LOST ITALIAN: Homemade crescent rolls perfect for bread baking beginners
FARGO -- Baking fresh bread has been one of my food resolutions for the past several years, but up until last week I was too intimidated by the process to even know where to begin. Fortunately, my mother started a tradition of making homemade crescent rolls nearly 40 years ago with a recipe that is perfect for the novice bread baker.
She found a recipe for “Rich Hot Rolls” from a Farm Journal cookbook called “Homemade Bread,” and they’ve been a perennial favorite at our Thanksgiving and Christmas feasts ever since. There’s even a cinnamon roll variation. When asked why she chose these rolls, she said that she loved Farm Journal recipes and wanted one that looked easy enough to make with kids.
Over the years, my four siblings and I have all enjoyed making these rolls with my mom, and our son, Giovanni, began the tradition eight years ago when he was just 2.
“I love that this is my special time with Grandma,” he said.
Last week was the first time I’d helped make a batch in more than 30 years, and I was delighted by the wonderful results I received from this simple recipe. With just eight basic ingredients, the only challenge in making these rolls is in finding time to do it.
The recipe begins with directions to scald ¾ cup of milk, and we found that 2 minutes in a microwave set on high worked well. Shortening is then added to the milk and stirred in with a bit of sugar and salt. The shortening will not dissolve completely, so expect it to be clumpy at this stage.
The recipe calls for 4¼ to 4¾ cups of sifted flour, but my mom recommends using just four cups in our dry climate this time of year, with another ¼ to ½ cup used to dust the work surface when kneading. We used Dakota Maid all-purpose flour, which was light enough to skip the sifting altogether.
We mixed the flour in by hand using a wooden spoon, first adding 1½ cups and then beating in two eggs and a yeast/water mixture. We added the remaining flour in stages starting with one cup, followed by a half-cup and then the final cup.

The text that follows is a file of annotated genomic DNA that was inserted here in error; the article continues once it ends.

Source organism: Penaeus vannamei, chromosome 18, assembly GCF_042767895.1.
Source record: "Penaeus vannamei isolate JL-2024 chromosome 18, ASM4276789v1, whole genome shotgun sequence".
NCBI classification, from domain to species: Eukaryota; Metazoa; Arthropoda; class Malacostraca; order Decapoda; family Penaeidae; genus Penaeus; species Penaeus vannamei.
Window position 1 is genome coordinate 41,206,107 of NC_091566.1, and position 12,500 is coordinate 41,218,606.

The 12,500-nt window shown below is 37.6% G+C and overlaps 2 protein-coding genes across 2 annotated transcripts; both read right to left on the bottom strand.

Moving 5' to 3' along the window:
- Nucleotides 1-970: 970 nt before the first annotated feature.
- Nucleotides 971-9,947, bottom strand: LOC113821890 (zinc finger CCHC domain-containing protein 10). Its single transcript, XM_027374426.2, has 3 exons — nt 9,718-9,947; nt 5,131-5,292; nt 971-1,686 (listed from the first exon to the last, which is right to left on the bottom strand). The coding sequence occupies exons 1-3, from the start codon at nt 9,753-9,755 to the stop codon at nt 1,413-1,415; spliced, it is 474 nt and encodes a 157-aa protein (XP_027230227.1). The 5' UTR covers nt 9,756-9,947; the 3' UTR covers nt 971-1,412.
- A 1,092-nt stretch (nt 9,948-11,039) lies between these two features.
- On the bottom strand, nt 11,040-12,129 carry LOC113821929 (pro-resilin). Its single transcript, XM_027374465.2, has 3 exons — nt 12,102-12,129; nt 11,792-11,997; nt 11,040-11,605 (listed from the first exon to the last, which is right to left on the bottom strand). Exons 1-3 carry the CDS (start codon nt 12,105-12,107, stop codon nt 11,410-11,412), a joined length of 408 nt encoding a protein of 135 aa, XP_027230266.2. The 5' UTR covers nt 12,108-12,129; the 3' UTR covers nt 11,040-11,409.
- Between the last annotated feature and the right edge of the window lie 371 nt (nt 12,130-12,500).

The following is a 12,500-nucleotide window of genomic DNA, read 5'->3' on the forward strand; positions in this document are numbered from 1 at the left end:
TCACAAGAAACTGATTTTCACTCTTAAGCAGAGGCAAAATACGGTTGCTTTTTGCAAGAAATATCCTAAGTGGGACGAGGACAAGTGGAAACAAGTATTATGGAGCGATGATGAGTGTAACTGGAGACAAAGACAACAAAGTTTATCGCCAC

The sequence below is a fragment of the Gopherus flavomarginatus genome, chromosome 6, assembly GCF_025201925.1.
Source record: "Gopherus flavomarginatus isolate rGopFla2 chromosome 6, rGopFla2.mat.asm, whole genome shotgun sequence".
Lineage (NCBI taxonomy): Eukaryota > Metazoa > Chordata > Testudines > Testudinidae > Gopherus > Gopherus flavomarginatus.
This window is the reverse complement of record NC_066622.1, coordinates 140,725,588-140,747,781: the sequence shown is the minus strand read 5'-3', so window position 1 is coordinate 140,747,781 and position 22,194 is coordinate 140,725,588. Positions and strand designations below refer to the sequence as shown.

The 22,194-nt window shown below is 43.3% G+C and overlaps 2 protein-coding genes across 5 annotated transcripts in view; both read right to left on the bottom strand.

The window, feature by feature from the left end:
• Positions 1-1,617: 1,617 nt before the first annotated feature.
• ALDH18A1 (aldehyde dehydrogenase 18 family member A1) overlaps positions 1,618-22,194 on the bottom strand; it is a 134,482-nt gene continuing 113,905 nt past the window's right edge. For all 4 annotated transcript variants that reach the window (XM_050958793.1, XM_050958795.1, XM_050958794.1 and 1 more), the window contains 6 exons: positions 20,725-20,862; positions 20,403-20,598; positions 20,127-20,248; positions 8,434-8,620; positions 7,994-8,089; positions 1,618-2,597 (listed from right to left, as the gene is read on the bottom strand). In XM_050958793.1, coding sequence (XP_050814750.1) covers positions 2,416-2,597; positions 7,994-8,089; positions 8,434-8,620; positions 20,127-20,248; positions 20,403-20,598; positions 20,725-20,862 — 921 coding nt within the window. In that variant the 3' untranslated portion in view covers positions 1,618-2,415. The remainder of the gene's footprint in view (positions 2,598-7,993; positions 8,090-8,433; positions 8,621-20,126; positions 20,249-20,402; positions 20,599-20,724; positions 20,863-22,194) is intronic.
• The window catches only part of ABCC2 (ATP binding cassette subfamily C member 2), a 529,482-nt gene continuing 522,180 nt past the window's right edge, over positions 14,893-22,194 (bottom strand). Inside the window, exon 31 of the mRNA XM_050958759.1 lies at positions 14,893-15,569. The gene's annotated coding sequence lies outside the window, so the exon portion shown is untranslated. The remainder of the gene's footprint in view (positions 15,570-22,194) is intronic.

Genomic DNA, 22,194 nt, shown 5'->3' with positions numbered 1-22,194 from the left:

Next, we turned the dough out onto a floured work surface and Gio kneaded it for about eight minutes until it transformed from a sticky clump into a soft and satiny ball of dough.
“My favorite part is kneading the dough,” he told me, “because it feels so soft and comfy. My hands are made for forming the dough.”
The dough is then placed in a bowl, covered and left in a warm place to rise for about 1½ hours until doubled in size. Gio then punched his fist into the center of the dough, divided it in half and rolled out each half into (rough) circles approximately 16 inches around.
He cut each round into quarters and then cut each quarter into four triangles. We brushed each strip of dough with melted butter, and rolled them into crescent shapes, starting at the widest end, then set them on a baking sheet lined with parchment paper, brushed the top of each roll with more melted butter and then covered them to rise for another 45 minutes before baking. We found that a 350-degree oven provided more even baking than the recommended 375 degrees.
“I love these rolls because they are so delicious and easy to make,” my mom said. “And I have always loved making them with kids.”
Marilyn’s Crescent Rolls
(Called Rich Hot Rolls in Farm Journal’s Homemade Bread Cookbook)
¾ cup milk
½ cup shortening
½ cup sugar
1 teaspoon salt
2 packages active dry yeast
½ cup warm water (110 to 115 degrees)
4¼ to 4¾ cups sifted all-purpose flour
Scald milk; add shortening, sugar and salt. Cool to lukewarm.
Sprinkle yeast on warm water; stir to dissolve.
Add 1½ cups flour to milk mixture; beat well by hand or electric mixer at low speed 1 minute. Beat in eggs and yeast.
Gradually stir in enough remaining flour, a little at a time, to make a soft dough that leaves the sides of bowl. Turn onto lightly floured board; knead until smooth, satiny and no longer sticky, 5 to 8 minutes.
Place in lightly greased bowl; invert to grease to top. Cover and let rise in warm place until doubled, 1 to 1½ hours. Punch down and turn onto board. Divide in half and shape as desired.
Brush tops lightly with melted butter; let rise until doubled, 30 to 45 minutes.
Bake in moderate oven (375 degrees) 12 to 15 minutes, or until golden brown. Makes about 30 rolls, exact number depends on shape and size.
Cinnamon Roll Variation
Roll each half of divided dough into 16-by-8-inch rectangle. Combine 1 cup sugar, ½ cup melted butter and 1 tablespoon cinnamon. Spread half of mixture on each rectangle. Roll lengthwise for jelly roll; seal edges. Cut in 1-inch slices. Place, cut side down, in 2 well-greased 9-by-9-by-2-inch pans. Cover and let rise until doubled, 30 to 40 minutes. Bake in moderate oven (350-375 degrees) 20 to 25 minutes. Remove to wire racks. Makes 32 rolls. Frost as desired.
Four cups of flour is recommended for drier climates.
To scald the milk, heat in microwave on high for 2 minutes.
For crescent-shaped rolls, roll out each half of the divided dough into 16-inch circles, cut into quarters, and then cut each quarter into triangles. Brush each strip with melted butter and, starting at the widest end, roll upwards to make crescent.
Excellent for freezing up to at least 2 months.
Home with the Lost Italian is a weekly column written by Sarah Nasello featuring recipes by her husband, Tony Nasello. The couple owns Sarello’s restaurant in Moorhead. Readers can reach them at firstname.lastname@example.org. All previous recipes can be found at http://thelostitalian.areavoices.com.